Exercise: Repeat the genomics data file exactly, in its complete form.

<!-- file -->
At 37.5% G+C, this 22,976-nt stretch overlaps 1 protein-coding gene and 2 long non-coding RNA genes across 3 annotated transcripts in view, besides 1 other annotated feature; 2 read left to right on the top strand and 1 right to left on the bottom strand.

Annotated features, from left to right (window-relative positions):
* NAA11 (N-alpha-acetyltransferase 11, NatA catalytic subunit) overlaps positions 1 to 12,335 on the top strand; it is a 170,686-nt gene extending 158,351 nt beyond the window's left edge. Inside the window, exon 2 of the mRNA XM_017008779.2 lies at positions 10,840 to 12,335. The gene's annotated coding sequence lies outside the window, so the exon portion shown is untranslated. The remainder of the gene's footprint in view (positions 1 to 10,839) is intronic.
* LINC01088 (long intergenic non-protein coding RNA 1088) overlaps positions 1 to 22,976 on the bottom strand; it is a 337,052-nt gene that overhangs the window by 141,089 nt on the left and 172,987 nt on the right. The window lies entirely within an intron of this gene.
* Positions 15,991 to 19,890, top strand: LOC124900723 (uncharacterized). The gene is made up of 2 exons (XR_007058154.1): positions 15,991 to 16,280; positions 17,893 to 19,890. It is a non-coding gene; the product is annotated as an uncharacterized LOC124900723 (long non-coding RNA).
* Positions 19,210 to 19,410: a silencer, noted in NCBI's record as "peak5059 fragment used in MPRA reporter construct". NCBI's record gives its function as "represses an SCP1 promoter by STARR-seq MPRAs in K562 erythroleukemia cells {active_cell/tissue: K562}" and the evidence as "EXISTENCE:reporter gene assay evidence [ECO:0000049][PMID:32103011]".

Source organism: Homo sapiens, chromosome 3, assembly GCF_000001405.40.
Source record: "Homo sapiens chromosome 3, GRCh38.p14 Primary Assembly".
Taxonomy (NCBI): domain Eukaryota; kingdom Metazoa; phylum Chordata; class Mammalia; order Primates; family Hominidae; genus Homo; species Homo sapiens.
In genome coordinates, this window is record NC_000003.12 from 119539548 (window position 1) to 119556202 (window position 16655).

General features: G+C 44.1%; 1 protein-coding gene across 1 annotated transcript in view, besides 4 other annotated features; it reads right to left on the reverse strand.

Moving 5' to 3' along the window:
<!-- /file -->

At 37.5% G+C, this 22,976-nt stretch overlaps 1 protein-coding gene and 2 long non-coding RNA genes across 3 annotated transcripts in view, besides 1 other annotated feature; 2 read left to right on the top strand and 1 right to left on the bottom strand.

Annotated features, from left to right (window-relative positions):
* NAA11 (N-alpha-acetyltransferase 11, NatA catalytic subunit) overlaps positions 1 to 12,335 on the top strand; it is a 170,686-nt gene extending 158,351 nt beyond the window's left edge. Inside the window, exon 2 of the mRNA XM_017008779.2 lies at positions 10,840 to 12,335. The gene's annotated coding sequence lies outside the window, so the exon portion shown is untranslated. The remainder of the gene's footprint in view (positions 1 to 10,839) is intronic.
* LINC01088 (long intergenic non-protein coding RNA 1088) overlaps positions 1 to 22,976 on the bottom strand; it is a 337,052-nt gene that overhangs the window by 141,089 nt on the left and 172,987 nt on the right. The window lies entirely within an intron of this gene.
* Positions 15,991 to 19,890, top strand: LOC124900723 (uncharacterized). The gene is made up of 2 exons (XR_007058154.1): positions 15,991 to 16,280; positions 17,893 to 19,890. It is a non-coding gene; the product is annotated as an uncharacterized LOC124900723 (long non-coding RNA).
* Positions 19,210 to 19,410: a silencer, noted in NCBI's record as "peak5059 fragment used in MPRA reporter construct". NCBI's record gives its function as "represses an SCP1 promoter by STARR-seq MPRAs in K562 erythroleukemia cells {active_cell/tissue: K562}" and the evidence as "EXISTENCE:reporter gene assay evidence [ECO:0000049][PMID:32103011]".

Source organism: Homo sapiens, chromosome 3, assembly GCF_000001405.40.
Source record: "Homo sapiens chromosome 3, GRCh38.p14 Primary Assembly".
Taxonomy (NCBI): domain Eukaryota; kingdom Metazoa; phylum Chordata; class Mammalia; order Primates; family Hominidae; genus Homo; species Homo sapiens.
In genome coordinates, this window is record NC_000003.12 from 119539548 (window position 1) to 119556202 (window position 16655).

General features: G+C 44.1%; 1 protein-coding gene across 1 annotated transcript in view, besides 4 other annotated features; it reads right to left on the reverse strand.

Moving 5' to 3' along the window: